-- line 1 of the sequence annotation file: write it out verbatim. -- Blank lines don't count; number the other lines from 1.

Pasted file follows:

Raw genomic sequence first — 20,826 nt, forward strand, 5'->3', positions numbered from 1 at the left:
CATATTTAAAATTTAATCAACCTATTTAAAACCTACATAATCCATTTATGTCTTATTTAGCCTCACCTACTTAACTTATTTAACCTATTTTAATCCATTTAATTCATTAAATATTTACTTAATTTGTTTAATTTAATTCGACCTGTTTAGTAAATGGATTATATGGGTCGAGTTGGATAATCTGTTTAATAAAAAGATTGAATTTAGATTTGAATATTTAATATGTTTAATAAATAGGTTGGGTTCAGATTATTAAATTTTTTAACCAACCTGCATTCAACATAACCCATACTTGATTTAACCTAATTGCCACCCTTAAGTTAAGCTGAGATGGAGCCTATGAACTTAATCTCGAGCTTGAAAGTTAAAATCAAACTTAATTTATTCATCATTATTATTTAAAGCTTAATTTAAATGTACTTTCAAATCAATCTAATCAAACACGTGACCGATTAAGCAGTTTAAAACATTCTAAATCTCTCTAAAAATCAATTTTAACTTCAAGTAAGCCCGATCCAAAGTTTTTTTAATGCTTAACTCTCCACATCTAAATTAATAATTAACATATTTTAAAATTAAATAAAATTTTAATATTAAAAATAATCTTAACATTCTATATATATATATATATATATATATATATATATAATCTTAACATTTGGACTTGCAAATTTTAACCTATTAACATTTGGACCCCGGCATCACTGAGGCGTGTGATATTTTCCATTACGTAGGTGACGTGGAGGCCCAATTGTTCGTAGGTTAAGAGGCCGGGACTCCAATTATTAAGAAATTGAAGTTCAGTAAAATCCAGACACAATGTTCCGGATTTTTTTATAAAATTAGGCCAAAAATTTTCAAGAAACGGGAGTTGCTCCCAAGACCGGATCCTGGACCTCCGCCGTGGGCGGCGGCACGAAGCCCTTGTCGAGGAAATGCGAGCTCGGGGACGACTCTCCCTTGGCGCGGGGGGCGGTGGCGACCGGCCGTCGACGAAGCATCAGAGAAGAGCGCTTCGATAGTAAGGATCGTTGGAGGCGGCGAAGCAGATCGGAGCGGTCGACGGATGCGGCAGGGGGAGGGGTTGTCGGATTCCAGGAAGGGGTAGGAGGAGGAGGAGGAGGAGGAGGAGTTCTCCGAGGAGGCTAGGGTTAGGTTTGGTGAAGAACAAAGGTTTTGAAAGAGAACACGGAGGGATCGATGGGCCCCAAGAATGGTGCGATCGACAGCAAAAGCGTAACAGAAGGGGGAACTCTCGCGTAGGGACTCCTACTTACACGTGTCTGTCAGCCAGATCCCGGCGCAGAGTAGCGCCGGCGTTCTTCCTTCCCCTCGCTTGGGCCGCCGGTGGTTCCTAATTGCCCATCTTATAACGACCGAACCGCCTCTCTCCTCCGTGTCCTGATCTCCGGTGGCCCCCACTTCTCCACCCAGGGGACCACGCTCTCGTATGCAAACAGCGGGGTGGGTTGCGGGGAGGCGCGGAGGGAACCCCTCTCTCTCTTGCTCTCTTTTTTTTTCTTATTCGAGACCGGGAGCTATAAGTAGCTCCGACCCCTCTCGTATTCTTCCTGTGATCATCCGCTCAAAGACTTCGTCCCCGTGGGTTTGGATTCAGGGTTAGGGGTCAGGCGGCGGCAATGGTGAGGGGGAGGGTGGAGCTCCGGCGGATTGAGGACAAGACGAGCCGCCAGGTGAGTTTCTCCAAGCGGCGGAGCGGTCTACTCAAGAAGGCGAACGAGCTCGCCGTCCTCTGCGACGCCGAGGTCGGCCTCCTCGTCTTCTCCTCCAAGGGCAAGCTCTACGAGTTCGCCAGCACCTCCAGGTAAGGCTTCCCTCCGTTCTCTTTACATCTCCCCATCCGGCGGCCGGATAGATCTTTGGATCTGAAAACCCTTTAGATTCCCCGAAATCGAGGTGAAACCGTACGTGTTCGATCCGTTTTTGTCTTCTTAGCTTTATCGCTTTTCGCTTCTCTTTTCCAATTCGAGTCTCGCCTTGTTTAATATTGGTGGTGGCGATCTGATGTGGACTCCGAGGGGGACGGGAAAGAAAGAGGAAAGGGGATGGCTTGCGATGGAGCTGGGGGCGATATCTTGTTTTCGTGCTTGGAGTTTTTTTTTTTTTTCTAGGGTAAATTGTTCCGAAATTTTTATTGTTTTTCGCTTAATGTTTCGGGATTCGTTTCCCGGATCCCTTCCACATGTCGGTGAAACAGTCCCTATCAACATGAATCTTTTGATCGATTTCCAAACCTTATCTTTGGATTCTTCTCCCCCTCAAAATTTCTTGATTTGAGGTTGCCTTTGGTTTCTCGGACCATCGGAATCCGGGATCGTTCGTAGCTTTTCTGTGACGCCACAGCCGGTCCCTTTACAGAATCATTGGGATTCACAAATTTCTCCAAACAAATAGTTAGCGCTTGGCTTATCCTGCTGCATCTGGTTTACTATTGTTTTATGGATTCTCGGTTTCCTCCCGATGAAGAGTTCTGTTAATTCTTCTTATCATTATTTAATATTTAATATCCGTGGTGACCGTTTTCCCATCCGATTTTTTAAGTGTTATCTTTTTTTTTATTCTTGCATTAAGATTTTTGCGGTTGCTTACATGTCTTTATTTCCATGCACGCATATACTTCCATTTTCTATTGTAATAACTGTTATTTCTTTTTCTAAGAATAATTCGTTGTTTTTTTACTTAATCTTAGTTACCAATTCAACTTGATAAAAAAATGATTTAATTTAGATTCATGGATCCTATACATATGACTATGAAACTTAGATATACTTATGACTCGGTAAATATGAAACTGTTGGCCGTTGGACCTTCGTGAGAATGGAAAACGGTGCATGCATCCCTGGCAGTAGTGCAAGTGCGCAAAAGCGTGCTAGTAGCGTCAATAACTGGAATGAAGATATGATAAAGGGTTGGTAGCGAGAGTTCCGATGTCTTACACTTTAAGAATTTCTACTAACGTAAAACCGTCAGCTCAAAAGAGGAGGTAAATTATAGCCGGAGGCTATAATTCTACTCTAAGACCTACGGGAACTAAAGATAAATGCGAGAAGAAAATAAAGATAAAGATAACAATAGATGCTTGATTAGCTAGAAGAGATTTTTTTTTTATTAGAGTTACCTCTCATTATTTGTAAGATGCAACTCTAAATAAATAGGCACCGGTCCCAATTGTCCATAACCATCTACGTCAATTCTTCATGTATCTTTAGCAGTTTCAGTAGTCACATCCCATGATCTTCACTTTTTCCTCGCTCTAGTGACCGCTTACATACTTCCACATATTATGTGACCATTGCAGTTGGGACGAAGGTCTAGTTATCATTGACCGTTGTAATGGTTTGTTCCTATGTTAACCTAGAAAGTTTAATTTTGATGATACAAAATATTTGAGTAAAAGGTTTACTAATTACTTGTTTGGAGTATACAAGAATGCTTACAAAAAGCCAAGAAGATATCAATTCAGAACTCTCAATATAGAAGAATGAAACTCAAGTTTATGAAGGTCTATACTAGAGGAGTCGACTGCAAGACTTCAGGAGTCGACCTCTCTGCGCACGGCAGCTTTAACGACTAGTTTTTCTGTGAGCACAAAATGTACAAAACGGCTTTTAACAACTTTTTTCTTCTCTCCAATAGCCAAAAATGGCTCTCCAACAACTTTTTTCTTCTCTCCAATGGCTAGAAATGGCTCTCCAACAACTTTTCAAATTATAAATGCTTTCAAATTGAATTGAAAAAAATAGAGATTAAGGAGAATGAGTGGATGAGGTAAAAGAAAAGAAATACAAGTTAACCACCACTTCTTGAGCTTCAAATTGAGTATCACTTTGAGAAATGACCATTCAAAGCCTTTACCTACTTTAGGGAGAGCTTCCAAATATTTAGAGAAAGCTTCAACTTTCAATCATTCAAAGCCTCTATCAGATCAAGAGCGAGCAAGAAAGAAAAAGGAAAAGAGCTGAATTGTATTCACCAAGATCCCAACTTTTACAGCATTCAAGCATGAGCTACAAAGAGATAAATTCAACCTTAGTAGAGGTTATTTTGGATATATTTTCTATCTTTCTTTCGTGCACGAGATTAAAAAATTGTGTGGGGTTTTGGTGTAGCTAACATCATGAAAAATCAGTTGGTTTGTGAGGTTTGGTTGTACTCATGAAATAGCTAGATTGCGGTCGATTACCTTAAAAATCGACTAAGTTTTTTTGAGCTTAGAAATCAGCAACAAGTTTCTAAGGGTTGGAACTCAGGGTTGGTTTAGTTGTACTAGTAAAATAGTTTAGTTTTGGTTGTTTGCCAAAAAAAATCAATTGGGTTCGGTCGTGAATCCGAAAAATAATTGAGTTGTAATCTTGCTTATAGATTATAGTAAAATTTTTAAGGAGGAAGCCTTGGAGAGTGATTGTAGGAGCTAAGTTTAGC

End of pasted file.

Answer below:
Raw genomic sequence first — 20,826 nt, forward strand, 5'->3', positions numbered from 1 at the left: